On April 28, 2015, the staff of the Division of Investment Management of the SEC published a Guidance Update addressing cybersecurity risks and the need for funds and advisers to protect confidential and sensitive information concerning fund investors and advisory clients. The staff noted that cyber-attacks on a wide range of financial services firms highlight the need for firms to review their cybersecurity measures.
The staff remarked that funds and advisers should identify their respective compliance obligations under the federal securities laws and take into account these obligations when assessing their ability to prevent, detect and respond to cyber-attacks. The staff identified a number of measures that funds and advisers may wish to consider in addressing cybersecurity risk, including the following to the extent they are relevant:
- Conduct a periodic assessment of: (1) the type, sensitivity and location of information that the firm collects, processes and/or maintains, and the technology systems it uses for such purposes; (2) internal and external cybersecurity threats and vulnerabilities of the firm’s information and technology infrastructure; (3) security controls and processes currently in place; (4) the potential consequences of a breach in the firm’s information or technology systems; and (5) the effectiveness of the governance structure for the management of cybersecurity risks.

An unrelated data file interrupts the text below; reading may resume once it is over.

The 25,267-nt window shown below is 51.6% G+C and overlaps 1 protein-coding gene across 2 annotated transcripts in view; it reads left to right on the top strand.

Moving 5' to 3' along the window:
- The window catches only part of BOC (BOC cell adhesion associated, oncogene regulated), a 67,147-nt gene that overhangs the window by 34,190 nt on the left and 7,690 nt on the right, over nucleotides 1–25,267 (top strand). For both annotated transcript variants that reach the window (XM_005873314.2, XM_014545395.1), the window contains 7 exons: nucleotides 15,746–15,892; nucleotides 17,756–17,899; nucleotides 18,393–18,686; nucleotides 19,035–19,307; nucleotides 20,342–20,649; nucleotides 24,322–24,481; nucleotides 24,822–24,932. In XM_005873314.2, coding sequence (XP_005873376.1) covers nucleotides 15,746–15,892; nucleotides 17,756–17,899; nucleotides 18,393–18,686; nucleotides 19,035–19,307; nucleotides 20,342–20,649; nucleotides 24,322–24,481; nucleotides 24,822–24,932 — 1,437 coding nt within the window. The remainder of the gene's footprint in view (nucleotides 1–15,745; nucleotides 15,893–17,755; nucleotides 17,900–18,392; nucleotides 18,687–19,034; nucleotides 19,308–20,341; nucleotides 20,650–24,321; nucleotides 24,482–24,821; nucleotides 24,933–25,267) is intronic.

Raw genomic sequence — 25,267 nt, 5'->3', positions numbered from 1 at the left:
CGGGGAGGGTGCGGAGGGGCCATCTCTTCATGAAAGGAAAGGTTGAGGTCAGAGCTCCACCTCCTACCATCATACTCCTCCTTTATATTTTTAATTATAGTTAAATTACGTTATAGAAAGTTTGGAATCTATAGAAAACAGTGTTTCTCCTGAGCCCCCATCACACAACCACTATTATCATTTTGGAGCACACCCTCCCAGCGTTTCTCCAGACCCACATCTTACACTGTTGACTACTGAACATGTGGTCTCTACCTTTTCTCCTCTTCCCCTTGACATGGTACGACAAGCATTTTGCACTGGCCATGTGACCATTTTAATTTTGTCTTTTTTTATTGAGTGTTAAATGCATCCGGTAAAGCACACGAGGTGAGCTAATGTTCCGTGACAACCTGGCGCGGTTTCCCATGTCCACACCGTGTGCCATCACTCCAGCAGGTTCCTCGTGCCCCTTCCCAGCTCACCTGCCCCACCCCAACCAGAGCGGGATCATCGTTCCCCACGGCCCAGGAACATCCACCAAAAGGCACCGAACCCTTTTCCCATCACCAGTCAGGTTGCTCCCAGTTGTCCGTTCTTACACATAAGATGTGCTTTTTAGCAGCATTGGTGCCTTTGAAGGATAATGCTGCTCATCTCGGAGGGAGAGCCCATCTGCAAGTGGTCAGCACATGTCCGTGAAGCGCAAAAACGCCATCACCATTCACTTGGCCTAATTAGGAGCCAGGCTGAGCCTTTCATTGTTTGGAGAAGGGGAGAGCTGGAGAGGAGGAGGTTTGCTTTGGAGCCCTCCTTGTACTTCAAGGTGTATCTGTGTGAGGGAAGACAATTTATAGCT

- Create a cybersecurity strategy to mitigate, identify and respond to cybersecurity threats, including: “(1) controlling access to various systems and data via management of user credentials, authentication and authorization methods, firewalls and/or perimeter defenses, tiered access to sensitive information and network resources, network segregation and system hardening; (2) data encryption; (3) protecting against the loss or exfiltration of sensitive data by restricting the use of removable storage media and deploying software that monitors technology systems for unauthorized intrusions, the loss or exfiltration of sensitive data, or other unusual events; (4) data backup and retrieval; and (5) the development of an incident response plan.”
- Implement the cybersecurity strategy by means of written policies and procedures and through training that enables officers and employees to appreciate applicable threats and understand the measures designed to prevent, identify and respond to such threats, and that monitor compliance with such policies and procedures.
- The staff noted that because funds and advisers are varied in their operations, they should tailor their compliance programs based on the nature and scope of their businesses. Additionally, the staff noted that funds and advisers may also wish to consider assessing whether protective cybersecurity measures are in place at relevant service providers. The staff recognized that it is not possible for a fund or adviser to anticipate and prevent every cyber-attack, but that a fund’s or adviser’s appropriate planning to address cybersecurity and a rapid response capability may assist funds or advisers in mitigating the impact of any such attack, as well as complying with the federal securities laws.
The Guidance Update is available at: http://www.sec.gov/investment/im-guidance-2015-02.pdf